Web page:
Friday, November 27, 2015



He's arrived, our latest placement.

I don't like calling him a 'placement'; he's a little boy.

It never ceases to amaze me the difference between what you expect from the information you're given in advance and the child who turns up.

I'm not saying the information is skewed or anything, it's hard to sum up a human being in a few pages of notes. Especially a troubled person.

He arrived at 4.00 o'clock, after school.  He'd spent the night at a police station then was picked up by a social worker and taken to school, then picked up again and brought to our house.

You might think it's odd that with so much turmoil in his life it was felt that he couldn't miss a day's learning; but the social worker's point was that it's important for his routine to be maintained. Fair enough I suppose, but I'd have preferred him to have arrived straight after my morning school run so I could introduce him to a quiet house, then have him meet his new family one by one as they returned from school and work.

The house was heaving when the social worker's car pulled up. Our Blue Sky social worker was sitting at the kitchen table on her second cup of tea. Blue Sky always send your social worker to help out on arrival day (unless you get a call at midnight, which can happen).

The TV was on, the downstairs PC was pumping out some kind of lego-like war game, I'd briefed everyone to keep a low profile until the new arrival had been settled into his room. I'd got the dinner organised and in saucepans on the cooker so I only had to flick a switch. I watched through the window as the social worker got out of her car and fished a rucksack off the back seat and a big holdall from the boot.

Then she opened the passenger door and the child slid off his booster seat and onto the pavement, his gaze fixed on the ground. The social worker said something and he closed the car door, very gently. The door barely clicked, the social worker had to put down one of the bags and slam it shut. She locked the car, pocketed her keys and they walked slowly up the path.

I wanted to run to the door before they knocked and welcome them but that would make it look like I'd been watching them.

I did it anyway.

I smiled and haunched down so I was at the same eye level as the boy.

"Hello." I said "You must be Romeo" (not his real name, trust me his real name is even more extravagant).

I wanted to put my arms around him, but you don't.  I said;

"Come in," then I said to the social worker "The bags can stay in the hall for now". She set them down and said in a clear voice; 

"Romeo you said you needed the bathroom, shall we ask the nice lady where it is?"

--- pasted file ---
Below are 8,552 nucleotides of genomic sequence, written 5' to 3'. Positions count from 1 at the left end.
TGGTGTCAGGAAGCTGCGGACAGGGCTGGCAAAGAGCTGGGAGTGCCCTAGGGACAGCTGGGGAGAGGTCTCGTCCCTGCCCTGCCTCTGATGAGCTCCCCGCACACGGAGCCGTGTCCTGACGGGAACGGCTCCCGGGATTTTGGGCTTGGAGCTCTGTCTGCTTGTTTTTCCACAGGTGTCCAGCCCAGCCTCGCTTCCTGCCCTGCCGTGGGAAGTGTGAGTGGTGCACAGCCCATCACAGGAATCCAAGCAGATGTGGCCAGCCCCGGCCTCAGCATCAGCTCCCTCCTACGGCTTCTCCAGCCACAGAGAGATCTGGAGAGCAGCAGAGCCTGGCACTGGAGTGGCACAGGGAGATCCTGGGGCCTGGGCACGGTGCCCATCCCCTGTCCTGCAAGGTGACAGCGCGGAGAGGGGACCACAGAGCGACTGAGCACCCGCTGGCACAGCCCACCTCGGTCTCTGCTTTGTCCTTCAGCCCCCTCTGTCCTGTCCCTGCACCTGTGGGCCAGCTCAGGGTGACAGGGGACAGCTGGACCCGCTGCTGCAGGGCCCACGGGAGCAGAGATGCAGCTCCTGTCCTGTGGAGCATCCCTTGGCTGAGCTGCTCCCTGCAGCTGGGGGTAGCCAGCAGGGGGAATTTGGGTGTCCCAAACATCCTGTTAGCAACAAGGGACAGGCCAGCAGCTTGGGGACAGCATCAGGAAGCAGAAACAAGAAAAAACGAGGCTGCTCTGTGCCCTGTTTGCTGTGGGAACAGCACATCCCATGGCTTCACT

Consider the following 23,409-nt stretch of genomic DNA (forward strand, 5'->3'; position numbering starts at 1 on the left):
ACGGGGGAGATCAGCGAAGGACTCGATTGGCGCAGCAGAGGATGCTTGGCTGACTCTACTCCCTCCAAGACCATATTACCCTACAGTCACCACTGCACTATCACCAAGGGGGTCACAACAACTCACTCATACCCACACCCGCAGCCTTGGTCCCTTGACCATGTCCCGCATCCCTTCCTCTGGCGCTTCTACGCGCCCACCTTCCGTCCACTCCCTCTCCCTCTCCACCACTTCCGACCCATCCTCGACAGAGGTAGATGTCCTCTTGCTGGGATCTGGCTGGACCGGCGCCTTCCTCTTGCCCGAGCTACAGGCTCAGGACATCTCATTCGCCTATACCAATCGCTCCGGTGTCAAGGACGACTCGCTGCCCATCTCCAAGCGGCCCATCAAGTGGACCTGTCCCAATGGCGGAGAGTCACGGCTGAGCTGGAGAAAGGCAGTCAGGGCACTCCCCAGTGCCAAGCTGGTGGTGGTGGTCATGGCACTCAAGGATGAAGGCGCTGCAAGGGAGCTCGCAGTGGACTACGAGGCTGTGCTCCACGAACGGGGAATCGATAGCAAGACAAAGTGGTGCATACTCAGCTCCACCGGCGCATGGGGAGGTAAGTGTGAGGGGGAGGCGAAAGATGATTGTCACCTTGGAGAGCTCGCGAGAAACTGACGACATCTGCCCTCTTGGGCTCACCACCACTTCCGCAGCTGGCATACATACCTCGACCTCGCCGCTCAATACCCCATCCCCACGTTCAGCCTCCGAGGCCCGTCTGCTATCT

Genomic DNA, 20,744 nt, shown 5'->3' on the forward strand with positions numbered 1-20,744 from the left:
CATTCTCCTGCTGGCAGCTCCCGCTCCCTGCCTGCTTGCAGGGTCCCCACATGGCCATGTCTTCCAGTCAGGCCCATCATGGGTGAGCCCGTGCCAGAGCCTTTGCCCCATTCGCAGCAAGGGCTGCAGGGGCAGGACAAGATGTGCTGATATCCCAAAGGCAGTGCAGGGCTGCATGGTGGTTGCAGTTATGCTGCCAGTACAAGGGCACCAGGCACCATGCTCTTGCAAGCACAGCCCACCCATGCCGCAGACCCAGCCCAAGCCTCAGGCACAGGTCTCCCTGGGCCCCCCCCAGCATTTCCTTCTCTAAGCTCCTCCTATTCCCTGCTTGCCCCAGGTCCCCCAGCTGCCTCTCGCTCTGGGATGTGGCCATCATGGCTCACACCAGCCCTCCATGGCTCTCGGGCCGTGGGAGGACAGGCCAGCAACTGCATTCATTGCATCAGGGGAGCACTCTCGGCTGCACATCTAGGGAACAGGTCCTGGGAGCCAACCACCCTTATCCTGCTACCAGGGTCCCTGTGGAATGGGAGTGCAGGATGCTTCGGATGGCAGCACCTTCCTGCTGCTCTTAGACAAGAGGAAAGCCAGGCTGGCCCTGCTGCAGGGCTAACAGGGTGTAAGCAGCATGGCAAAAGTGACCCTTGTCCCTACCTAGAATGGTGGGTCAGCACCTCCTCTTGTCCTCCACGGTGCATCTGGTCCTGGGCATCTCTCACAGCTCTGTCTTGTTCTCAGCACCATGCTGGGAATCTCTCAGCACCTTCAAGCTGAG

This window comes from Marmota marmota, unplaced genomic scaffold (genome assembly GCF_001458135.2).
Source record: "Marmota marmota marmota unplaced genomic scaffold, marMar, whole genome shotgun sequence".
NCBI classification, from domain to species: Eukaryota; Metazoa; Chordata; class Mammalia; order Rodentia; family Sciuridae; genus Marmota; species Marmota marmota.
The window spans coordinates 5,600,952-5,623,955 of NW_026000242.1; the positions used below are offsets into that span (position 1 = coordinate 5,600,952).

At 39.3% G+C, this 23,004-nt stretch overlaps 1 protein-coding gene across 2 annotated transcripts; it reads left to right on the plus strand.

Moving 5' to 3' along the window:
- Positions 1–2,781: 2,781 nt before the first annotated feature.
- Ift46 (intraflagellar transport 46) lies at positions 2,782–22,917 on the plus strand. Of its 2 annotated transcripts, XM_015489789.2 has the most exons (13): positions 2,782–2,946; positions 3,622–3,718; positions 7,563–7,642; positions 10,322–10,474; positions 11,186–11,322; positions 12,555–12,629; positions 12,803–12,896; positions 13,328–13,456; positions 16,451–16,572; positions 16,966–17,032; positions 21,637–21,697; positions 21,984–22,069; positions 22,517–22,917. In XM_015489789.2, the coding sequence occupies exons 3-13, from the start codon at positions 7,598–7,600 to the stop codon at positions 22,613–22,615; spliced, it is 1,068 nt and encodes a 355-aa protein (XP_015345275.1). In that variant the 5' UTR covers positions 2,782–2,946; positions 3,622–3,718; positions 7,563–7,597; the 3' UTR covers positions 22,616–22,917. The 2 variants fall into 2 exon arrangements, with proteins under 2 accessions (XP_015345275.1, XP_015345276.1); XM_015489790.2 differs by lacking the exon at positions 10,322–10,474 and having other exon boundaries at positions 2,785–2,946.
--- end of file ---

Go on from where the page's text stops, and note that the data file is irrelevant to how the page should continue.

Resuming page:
"I'm sorry," I said, and quickly introduced myself adding "Our Blue Sky social worker is in the kitchen".

"Hello!" came a voice from the kitchen. She'd stayed out of sight so as not to crowd the boy.

I went along the hall and showed Romeo the downstairs cloakroom, how the light worked and how it flushed, using the gentlest voice I could. He closed the door, and I hurried back into the kitchen, we had 45 seconds where we could say anything he didn't need to hear.

His social worker said;

"He's very quiet, understandably frightened. He's very worried about his mum."

"What can I tell him if he asks me?" I asked. I knew the woman had been taken to hospital having been found in a drugs and drink stupor bordering on a coma.

"You can tell him she's in good hands. If there's any change I'll let you know."

I suddenly had a horrendous thought. If his mother died who would have to break the awful news?


Surely not, surely the social worker would come round and do that, after all the local authority has the final parental control over a child in care, and with that would come that kind of unthinkable responsibility.  We moved on, I asked;

"Is there anything else I need to know besides what's in the notes?"

She hesitated. There were probably a thousand things, but we could hear someone trying to flush the toilet.

"Not really" she said as I went off to the cloakroom door and said;

"Romeo, don't worry about flushing it, come out and I'll do it for you."

He emerged and I took him to join the others in the kitchen. I made tea for the adults, he had apple juice. We briskly did the paperwork, the social workers left having set appointments for their next visits.

I fetched the gift I'd wrapped for him to make him feel welcome; a small foam football. 

He said;

"How did you know I like football?"

It was in his notes. Should I tell him that? Will it make him feel like his private life has been under the microscope? I said:

"A little bird told me you were a good player."

I showed him how the upstairs bathroom worked, and how the lock worked. It's not a strong lock, which is a good idea in case anyone decides to lock themselves in. Never happened yet.

I showed him his room and left him to unpack. The holdall belonged to his social worker who was going to pick it up on her next visit.

I told him to come down when he was ready so I could introduce him to the rest of the house.

Before I did I asked him "Have you any questions you'd like to ask?"

He thought, then said;

"Who's the man in the picture in the toilet?"

"Oh," I replied "That's a boxer called Muhamed Ali. My husband likes boxing."